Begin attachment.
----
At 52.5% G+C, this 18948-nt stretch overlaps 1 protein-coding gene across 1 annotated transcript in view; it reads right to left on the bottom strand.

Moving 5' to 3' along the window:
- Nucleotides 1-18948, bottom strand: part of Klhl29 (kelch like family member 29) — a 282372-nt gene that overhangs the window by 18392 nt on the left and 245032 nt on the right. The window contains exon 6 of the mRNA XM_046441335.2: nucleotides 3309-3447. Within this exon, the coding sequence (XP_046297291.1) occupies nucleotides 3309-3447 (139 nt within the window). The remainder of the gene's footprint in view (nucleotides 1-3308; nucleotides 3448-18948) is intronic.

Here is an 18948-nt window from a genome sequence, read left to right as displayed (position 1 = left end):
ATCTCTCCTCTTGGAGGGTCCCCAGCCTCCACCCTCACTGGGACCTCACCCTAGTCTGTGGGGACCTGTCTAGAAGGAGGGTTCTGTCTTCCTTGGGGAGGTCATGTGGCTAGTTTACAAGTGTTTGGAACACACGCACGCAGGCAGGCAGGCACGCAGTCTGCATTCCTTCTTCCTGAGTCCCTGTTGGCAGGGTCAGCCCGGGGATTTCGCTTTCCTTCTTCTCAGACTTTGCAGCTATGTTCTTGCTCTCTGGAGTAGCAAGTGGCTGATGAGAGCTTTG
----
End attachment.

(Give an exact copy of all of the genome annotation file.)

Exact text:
At 52.5% G+C, this 18948-nt stretch overlaps 1 protein-coding gene across 1 annotated transcript in view; it reads right to left on the bottom strand.

Moving 5' to 3' along the window:
- Nucleotides 1-18948, bottom strand: part of Klhl29 (kelch like family member 29) — a 282372-nt gene that overhangs the window by 18392 nt on the left and 245032 nt on the right. The window contains exon 6 of the mRNA XM_046441335.2: nucleotides 3309-3447. Within this exon, the coding sequence (XP_046297291.1) occupies nucleotides 3309-3447 (139 nt within the window). The remainder of the gene's footprint in view (nucleotides 1-3308; nucleotides 3448-18948) is intronic.

Here is an 18948-nt window from a genome sequence, read left to right as displayed (position 1 = left end):
ATCTCTCCTCTTGGAGGGTCCCCAGCCTCCACCCTCACTGGGACCTCACCCTAGTCTGTGGGGACCTGTCTAGAAGGAGGGTTCTGTCTTCCTTGGGGAGGTCATGTGGCTAGTTTACAAGTGTTTGGAACACACGCACGCAGGCAGGCAGGCACGCAGTCTGCATTCCTTCTTCCTGAGTCCCTGTTGGCAGGGTCAGCCCGGGGATTTCGCTTTCCTTCTTCTCAGACTTTGCAGCTATGTTCTTGCTCTCTGGAGTAGCAAGTGGCTGATGAGAGCTTTG